Walk No. 109
This was a substitute walk for one around Glasson Dock and Cockerham, which when the reconnoitre was done, not only proved unsuitable, but on the day, the weather with wind and rain, combined to completely dampen our enthusiasm. In consequence, due to lack of time, a pre-
With 5 adults assembling at the café in Waddington, we eventually set off at 11.40, turning right out of the car park and right again at the top of the road. The delay had allowed the rain to stop, and we followed the road in the general direction of the cement works which could be seen in the distance. Passing the Millstone Inn at West Bradford, we soon took a right turn, down a grass covered lane following a brook, eventually emerging into Mill St, lined with stone cottages and right into Clitheroe Rd.
Taking a left, through a kissing gate, we followed the river bank over a series of footbridges and along a muddy path emerging into open fields interlinked with gates and past a sewage works. A track at the side of some houses gave us access to Ribble Ave and Grindleton Brow, at the top of which a bench provided a convenient stop for lunch.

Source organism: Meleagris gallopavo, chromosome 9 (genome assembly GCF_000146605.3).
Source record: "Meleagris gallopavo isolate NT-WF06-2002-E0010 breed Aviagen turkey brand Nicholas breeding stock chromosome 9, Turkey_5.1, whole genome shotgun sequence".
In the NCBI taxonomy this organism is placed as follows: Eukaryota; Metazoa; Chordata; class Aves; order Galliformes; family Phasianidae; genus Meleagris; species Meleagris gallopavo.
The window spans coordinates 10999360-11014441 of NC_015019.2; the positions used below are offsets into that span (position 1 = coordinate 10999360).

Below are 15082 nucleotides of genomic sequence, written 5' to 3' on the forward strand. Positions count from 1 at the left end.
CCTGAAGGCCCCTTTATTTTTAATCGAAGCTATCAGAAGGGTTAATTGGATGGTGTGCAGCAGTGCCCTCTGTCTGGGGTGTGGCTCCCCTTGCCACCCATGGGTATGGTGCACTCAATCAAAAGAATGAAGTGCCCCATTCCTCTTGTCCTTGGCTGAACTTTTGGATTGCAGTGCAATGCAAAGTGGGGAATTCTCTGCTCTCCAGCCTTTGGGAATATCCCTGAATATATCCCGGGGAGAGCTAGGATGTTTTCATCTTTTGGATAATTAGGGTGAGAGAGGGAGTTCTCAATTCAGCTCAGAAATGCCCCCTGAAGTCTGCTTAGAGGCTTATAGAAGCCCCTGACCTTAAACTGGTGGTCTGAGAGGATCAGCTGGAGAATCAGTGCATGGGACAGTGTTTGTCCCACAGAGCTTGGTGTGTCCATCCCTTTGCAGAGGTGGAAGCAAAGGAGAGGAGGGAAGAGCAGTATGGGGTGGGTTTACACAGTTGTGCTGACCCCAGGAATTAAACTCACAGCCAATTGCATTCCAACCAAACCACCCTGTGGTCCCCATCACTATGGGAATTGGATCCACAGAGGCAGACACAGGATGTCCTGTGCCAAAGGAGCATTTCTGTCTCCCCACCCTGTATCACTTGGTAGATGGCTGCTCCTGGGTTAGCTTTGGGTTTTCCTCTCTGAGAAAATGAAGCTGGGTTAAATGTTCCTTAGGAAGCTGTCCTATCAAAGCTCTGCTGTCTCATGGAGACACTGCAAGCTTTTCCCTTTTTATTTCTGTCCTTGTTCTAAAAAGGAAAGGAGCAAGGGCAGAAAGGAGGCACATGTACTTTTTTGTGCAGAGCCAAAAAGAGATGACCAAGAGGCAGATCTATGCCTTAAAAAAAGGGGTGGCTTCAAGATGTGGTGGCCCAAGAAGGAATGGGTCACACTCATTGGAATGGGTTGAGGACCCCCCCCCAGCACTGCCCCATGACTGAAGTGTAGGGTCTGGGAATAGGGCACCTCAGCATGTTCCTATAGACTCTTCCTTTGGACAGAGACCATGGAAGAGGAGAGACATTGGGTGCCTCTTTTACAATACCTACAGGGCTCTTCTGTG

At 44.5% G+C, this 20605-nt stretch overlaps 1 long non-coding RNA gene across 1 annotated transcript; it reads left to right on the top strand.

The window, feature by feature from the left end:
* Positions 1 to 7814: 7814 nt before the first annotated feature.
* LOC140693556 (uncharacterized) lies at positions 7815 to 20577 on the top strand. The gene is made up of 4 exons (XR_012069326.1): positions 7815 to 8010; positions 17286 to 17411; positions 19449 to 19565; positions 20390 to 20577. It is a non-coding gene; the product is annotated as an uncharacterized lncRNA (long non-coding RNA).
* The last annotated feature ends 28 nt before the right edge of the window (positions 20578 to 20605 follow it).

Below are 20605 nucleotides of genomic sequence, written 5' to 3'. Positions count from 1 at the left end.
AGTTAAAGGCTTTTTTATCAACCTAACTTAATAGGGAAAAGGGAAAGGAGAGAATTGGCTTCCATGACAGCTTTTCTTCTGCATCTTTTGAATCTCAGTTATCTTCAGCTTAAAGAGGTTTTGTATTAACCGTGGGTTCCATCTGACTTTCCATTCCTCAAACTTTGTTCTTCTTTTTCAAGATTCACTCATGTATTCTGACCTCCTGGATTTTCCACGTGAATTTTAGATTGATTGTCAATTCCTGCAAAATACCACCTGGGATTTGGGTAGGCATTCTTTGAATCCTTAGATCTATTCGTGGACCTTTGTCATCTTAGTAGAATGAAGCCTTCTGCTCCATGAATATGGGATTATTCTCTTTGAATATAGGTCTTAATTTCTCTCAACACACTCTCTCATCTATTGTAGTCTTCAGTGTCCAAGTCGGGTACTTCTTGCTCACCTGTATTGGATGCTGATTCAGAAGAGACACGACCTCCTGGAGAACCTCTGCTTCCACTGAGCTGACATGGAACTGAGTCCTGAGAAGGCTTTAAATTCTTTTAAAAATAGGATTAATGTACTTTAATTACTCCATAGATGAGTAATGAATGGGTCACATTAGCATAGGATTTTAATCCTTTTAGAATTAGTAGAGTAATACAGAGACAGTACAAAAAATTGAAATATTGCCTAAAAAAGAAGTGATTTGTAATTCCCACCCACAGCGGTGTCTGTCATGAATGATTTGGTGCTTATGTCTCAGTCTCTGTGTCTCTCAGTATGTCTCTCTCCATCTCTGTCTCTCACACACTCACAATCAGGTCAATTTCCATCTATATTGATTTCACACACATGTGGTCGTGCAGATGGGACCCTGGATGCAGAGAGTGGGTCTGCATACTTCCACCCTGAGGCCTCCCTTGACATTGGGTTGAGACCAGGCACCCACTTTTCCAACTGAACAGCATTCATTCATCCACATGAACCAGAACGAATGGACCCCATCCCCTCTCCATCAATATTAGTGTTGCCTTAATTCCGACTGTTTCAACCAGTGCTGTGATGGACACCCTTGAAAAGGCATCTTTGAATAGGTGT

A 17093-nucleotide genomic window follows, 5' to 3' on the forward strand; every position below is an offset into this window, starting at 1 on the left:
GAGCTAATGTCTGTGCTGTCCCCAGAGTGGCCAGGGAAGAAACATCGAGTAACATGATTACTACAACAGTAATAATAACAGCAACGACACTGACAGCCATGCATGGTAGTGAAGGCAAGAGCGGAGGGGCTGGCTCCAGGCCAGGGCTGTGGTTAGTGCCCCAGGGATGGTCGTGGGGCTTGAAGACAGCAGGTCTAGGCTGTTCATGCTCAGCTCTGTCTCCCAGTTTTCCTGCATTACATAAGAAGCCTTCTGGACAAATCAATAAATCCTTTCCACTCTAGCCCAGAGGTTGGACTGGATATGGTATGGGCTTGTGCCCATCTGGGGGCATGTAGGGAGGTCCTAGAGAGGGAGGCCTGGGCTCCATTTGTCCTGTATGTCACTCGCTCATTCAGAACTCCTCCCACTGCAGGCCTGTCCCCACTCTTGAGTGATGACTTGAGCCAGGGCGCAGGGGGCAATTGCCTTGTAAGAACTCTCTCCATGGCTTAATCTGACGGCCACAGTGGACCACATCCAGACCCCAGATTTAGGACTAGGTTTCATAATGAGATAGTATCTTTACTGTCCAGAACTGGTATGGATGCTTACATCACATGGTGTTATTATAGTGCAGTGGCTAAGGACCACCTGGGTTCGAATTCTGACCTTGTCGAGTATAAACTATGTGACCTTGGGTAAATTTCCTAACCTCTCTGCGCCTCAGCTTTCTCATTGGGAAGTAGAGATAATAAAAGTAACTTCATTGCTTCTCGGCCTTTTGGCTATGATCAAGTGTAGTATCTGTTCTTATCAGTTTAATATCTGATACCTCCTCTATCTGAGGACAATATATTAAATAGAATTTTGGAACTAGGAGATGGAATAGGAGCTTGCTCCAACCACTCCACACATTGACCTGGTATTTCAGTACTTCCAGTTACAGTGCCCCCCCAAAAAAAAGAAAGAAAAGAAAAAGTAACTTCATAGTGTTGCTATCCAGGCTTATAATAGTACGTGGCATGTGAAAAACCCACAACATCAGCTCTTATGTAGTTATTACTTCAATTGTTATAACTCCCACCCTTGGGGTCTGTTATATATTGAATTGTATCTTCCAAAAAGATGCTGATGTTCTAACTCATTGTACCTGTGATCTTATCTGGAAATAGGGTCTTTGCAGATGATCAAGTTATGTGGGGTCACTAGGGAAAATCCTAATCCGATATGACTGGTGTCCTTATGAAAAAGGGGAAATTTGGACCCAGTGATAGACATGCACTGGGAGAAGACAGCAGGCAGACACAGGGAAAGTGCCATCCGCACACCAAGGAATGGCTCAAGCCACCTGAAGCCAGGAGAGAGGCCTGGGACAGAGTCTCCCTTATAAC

Suitably revived and continuing along the road we turned left at the Duke of York following signs for the Grindleton Heritage Trail along a route of terraces and stone cottages, in due course to turn left at Whitehall Lane which followed a downward route, which as ever was followed by a steep upward incline, ultimately arriving at a stile to the right. After crossing a series of muddy fields joined by stiles in a not very good state of repair, we followed a steep slope down to a river bank to where we were assured a bridge used to be. Wandering up and down and finding no trace of a crossing point we were forced to retrace our steps to the lane we had left a little earlier. Following the lane in a general downhill fashion, in due course, brought us to the main road where we turned right and returned via West Bradford to our starting point.
At various stages, light rain had accompanied our walk and coupled with the muddy fields combined to make going a bit difficult and some of our number had acquired wet socks along the way. Fortunately, the café at the car park was still open, so having shed our wet clothes, we were able to avail ourselves of further hot refreshment, which had a remarkable healing effect.
None of us had taken a means of measuring the distance walked, but different suggestions combined to estimate that it was certainly not less than 7 miles, but could have been considerably more due to the detours. Whatever the distance, it had resulted in a joint effort of exercise in the outdoors which we are always told does us good.